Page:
Why is Zambia so poor?
"I’m not going to tell Zambia how to run itself, what it needs to fix and in what order. The explanations I heard, they aren’t the whole puzzle, they aren’t even the biggest pieces. The only thing I’m able to conclude after my trip here is that it’s incredibly difficult for a poor country to go about getting un-poor. Just when you think you’ve got the right narrative, another one comes bursting out of the footnotes. It’s the informality. No, it’s the taxes. No, it’s the mining companies. No, it’s the regulators.
And that’s what makes fixing it so difficult."
This landlocked country in Sub-Saharan Africa isn’t a failed state in the traditional sense: There’s no dictator, no child soldiers. But most of its 14 million people live on less than $1 per day. How did things get this way, and can they ever get better?
posted by Guernsey Halleck
on Sep 13, 2013 -
The African King With A Multi-Billion Dollar Empire RBH functions as a communitybased investment company whose primary investment aim is to generate the income required for the funding of sustainable projects. Income generated from RBH’s commercial interests is invested in infrastructural development, as well as in the members of the Nation itself. Over the past decade, more than R4 billion ($475 million) has been spent on roads, utilities, schools, clinics and other public amenities. This has benefited not only the Bafokeng, but other people living in the North West Province of South Africa, the area which the RBN calls home.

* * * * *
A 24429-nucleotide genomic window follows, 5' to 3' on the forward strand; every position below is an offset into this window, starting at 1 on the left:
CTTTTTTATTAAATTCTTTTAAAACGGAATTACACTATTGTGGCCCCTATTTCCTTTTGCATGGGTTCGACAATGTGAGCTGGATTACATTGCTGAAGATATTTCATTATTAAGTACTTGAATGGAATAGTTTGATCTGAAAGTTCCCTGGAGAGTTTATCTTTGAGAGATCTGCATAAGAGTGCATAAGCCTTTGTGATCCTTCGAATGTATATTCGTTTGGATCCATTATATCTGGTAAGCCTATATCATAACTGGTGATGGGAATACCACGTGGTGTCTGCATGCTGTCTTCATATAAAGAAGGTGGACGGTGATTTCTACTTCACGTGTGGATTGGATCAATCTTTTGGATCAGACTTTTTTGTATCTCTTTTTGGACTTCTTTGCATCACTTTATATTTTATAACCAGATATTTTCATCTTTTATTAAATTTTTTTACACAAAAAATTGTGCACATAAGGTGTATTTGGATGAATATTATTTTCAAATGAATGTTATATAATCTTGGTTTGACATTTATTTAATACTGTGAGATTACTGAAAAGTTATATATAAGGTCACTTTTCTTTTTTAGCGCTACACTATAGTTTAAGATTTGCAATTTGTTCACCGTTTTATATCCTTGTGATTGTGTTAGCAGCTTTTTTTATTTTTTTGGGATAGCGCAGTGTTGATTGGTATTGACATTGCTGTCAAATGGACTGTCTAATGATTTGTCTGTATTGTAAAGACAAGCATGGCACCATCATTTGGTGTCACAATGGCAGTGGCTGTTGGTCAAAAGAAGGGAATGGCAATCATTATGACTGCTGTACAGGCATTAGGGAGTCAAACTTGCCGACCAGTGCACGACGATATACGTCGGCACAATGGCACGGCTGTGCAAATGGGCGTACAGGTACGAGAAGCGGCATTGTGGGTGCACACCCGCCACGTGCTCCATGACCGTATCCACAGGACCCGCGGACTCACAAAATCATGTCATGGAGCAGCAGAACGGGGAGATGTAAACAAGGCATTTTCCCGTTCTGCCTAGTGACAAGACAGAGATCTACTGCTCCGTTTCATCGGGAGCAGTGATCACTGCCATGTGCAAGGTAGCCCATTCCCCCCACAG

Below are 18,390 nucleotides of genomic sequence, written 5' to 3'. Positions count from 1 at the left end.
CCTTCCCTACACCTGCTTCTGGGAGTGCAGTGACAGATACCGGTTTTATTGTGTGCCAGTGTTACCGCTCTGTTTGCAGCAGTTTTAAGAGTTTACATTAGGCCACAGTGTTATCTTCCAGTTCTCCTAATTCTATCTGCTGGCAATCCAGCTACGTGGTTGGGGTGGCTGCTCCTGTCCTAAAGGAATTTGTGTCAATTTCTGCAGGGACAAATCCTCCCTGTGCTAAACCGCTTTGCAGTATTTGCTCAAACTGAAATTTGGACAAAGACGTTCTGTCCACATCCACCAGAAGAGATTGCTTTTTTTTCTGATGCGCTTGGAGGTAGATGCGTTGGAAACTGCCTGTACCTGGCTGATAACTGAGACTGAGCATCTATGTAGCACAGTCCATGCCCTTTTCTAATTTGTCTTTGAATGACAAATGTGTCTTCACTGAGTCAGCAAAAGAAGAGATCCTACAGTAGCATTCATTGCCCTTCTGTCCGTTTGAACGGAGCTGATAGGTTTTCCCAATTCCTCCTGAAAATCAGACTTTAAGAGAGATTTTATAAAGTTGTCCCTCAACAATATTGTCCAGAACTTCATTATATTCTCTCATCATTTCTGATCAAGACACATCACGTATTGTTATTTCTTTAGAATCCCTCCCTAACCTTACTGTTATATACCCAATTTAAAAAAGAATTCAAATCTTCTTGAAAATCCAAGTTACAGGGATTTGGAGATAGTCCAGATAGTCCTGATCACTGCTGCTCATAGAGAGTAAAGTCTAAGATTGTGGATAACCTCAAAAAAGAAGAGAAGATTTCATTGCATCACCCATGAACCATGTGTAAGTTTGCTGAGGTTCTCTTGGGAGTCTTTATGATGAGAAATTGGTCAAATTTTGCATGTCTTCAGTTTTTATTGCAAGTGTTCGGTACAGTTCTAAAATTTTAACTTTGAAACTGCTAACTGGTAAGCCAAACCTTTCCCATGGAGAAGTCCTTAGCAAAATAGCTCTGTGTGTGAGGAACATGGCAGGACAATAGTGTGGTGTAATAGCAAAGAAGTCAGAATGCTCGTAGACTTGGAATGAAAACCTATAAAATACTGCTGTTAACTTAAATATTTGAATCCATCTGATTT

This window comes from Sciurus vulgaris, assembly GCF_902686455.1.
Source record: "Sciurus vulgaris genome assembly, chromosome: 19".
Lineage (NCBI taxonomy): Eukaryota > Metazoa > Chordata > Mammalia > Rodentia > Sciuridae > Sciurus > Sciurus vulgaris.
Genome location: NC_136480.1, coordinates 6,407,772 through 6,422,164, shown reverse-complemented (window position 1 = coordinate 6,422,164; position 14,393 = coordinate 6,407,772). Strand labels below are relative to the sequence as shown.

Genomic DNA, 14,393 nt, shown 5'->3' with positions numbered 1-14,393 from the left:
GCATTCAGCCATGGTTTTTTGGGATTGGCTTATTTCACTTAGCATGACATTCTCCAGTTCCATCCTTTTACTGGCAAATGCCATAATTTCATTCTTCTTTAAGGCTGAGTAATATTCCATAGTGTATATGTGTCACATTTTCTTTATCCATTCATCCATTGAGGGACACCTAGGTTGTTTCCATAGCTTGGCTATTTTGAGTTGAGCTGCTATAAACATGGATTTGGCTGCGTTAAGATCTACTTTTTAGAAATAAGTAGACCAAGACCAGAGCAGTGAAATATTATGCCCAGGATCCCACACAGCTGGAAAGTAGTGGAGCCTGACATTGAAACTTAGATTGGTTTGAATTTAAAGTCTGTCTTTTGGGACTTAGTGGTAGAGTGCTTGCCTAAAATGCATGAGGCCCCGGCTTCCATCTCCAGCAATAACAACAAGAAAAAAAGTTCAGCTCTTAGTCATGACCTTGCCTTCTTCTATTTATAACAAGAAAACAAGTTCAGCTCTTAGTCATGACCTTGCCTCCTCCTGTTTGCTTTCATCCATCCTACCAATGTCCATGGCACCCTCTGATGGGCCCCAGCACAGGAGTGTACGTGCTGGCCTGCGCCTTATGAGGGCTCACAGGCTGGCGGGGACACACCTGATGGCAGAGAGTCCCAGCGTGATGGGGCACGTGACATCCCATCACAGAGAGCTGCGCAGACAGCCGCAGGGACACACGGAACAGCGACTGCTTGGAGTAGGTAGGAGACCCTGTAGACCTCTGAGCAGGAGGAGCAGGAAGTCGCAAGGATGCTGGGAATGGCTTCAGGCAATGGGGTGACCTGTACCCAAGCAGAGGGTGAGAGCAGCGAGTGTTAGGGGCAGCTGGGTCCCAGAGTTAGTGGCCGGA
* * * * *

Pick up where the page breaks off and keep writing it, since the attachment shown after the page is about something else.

posted by infini
on Dec 1, 2012 -
A Glimpse of the World
All across Africa, new tracks are being laid, highways built, ports deepened, commercial contracts signed
-- all on an unprecedented scale, and led by China, whose appetite for commodities
. Do China's grand designs promise the transformation, at last, of a star-crossed continent? Or merely its exploitation? The author
travels deep into the heart of Africa, searching for answers. [more inside]
posted by kliuless
on Apr 26, 2010 -
Did you know that...
Aid fell in the 1990s—by nearly a third on a per capita basis in Sub-Saharan Africa? In Sub Saharan Africa, half the population lives on less than 1$ a day? At current rates Sub-Saharan Africa will not meet the poverty Goal until 2147? If all the food produced worldwide were distributed equally, every person would be able to consume 2,760 calories a day (hunger is defined as consuming fewer than 1,960 calories a day)? These and more facts can be found in the 2003 UN Human Development Report
posted by stonerose
on Jul 8, 2003 -